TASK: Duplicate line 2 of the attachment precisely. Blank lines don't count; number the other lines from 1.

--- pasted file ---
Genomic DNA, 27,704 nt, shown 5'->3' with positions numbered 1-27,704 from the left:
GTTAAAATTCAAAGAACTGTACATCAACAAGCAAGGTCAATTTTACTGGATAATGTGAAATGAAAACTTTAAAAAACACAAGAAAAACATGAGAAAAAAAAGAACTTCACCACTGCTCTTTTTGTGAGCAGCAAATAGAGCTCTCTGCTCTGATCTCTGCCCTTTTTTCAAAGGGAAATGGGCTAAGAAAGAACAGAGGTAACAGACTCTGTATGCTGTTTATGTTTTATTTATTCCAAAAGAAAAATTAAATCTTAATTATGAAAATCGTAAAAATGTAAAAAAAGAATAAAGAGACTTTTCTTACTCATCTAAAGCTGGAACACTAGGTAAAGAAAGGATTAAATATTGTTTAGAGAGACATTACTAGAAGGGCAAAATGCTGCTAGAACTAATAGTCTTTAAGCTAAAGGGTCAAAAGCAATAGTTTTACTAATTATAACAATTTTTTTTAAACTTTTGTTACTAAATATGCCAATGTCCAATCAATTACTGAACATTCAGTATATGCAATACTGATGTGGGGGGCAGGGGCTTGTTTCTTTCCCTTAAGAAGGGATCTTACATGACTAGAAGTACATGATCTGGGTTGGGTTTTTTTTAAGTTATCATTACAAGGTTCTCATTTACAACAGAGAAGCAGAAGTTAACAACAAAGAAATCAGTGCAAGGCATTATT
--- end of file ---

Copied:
GTTAAAATTCAAAGAACTGTACATCAACAAGCAAGGTCAATTTTACTGGATAATGTGAAATGAAAACTTTAAAAAACACAAGAAAAACATGAGAAAAAAAAGAACTTCACCACTGCTCTTTTTGTGAGCAGCAAATAGAGCTCTCTGCTCTGATCTCTGCCCTTTTTTCAAAGGGAAATGGGCTAAGAAAGAACAGAGGTAACAGACTCTGTATGCTGTTTATGTTTTATTTATTCCAAAAGAAAAATTAAATCTTAATTATGAAAATCGTAAAAATGTAAAAAAAGAATAAAGAGACTTTTCTTACTCATCTAAAGCTGGAACACTAGGTAAAGAAAGGATTAAATATTGTTTAGAGAGACATTACTAGAAGGGCAAAATGCTGCTAGAACTAATAGTCTTTAAGCTAAAGGGTCAAAAGCAATAGTTTTACTAATTATAACAATTTTTTTTAAACTTTTGTTACTAAATATGCCAATGTCCAATCAATTACTGAACATTCAGTATATGCAATACTGATGTGGGGGGCAGGGGCTTGTTTCTTTCCCTTAAGAAGGGATCTTACATGACTAGAAGTACATGATCTGGGTTGGGTTTTTTTTAAGTTATCATTACAAGGTTCTCATTTACAACAGAGAAGCAGAAGTTAACAACAAAGAAATCAGTGCAAGGCATTATT